How To Use META Tags

I saw another question on META tags today, specifically on the use of Title, Description, Keywords and Footer.  Here’s a copy of my response:

The Title Tag

This tag is what appears in the blue bar at the very top of your browser window.

Google currently places a lot of emphasis on the Title tag in search results. This is also what appears as the blue (linked) heading on each item in the natural search results – the equivalent of the headline in an Adwords ad.  So it’s worth thinking carefully about what you put there.

Title tags must be descriptive of what’s on the page and you should get your keyword into them for the best SEO effect.

Keep titles to 80 characters or less and make them unique to each page

The Description tag

This is what appears under the title in the search results, and describes what your page is about. Think of this as an Adwords ad – a way of enticing people to click through to your page.

Write Descriptions using the AIDA formula: Attention, Interest, Desire, Action. This will help to improve their effectiveness at getting click throughs.

Keep descriptions to 150 characters or less and make them unique to each page.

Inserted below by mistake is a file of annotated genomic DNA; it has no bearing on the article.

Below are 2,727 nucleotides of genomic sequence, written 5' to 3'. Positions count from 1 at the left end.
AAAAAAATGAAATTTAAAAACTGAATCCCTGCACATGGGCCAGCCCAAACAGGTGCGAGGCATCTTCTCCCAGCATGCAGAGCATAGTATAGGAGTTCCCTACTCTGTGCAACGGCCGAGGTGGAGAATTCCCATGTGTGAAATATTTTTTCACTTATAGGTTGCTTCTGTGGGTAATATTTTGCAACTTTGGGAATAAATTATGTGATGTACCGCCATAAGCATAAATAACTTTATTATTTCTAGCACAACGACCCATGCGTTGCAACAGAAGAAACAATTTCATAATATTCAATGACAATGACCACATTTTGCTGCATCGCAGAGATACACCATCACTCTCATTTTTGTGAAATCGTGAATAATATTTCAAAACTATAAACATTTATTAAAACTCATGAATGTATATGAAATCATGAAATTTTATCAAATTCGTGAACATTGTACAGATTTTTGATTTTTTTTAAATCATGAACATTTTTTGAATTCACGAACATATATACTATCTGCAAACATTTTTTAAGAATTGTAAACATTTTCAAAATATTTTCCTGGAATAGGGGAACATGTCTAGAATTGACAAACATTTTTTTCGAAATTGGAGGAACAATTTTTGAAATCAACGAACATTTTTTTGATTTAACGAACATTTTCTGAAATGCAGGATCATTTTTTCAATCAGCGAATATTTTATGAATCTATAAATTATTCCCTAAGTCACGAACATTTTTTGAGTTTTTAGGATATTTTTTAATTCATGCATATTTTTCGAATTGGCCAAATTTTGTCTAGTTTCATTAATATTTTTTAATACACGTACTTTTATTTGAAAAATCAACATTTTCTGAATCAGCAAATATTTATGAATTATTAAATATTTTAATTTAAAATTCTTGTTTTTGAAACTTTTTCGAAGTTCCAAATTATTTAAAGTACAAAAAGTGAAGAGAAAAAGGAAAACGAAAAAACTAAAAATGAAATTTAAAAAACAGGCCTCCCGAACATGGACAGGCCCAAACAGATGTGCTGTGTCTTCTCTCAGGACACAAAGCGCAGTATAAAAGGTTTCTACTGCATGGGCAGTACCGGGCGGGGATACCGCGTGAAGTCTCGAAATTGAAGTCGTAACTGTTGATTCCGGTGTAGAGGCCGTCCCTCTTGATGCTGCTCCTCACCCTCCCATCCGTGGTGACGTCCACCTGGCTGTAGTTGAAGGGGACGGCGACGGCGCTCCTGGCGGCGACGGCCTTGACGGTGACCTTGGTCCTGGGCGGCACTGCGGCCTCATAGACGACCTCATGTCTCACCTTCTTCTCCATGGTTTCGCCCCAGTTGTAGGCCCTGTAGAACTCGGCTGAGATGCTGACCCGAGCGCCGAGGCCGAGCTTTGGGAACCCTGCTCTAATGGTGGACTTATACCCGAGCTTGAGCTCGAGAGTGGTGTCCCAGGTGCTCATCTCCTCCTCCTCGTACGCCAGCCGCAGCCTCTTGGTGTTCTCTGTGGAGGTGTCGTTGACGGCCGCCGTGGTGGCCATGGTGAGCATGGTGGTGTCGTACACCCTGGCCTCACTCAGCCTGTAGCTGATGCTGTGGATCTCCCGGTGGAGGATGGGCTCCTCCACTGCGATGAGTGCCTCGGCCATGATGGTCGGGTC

META Keywords

These are the primary keywords for the page. Don’t use too many – I use no more than 3 or 4, often less. Keywords should be unique to each page.

Google has been quite clear that they don’t refer to META keywords any more, but some of the other search engines may, so it’s probably still just about worth using them!

The footer

This is not a META tag, but you can use the footer area of your page to place the code for Google Analytics or another stats tracking code snippet.

Place this code after the </html> tag and before the </body> tag, which you’ll find near the bottom of your page in the source code view.

Apart from the Title, Description and Keywords, there are plenty more META tags available.

I generally only use other META tags, though, when I want to tell the browser to do (or not do) something specific on the page. For example, telling it not to cache the page.

The best and easiest way to get on top of this quickly is to go to one of the many sites that will generate your META tags for you – free.

They will ask you simple questions that you respond to in a web form and then they create a full set of META tags from your answers. You simply copy the code they give you into the source code view of your page between the <head> and </head> tags, and you’re done.

The site I use for this is here.

What do you think?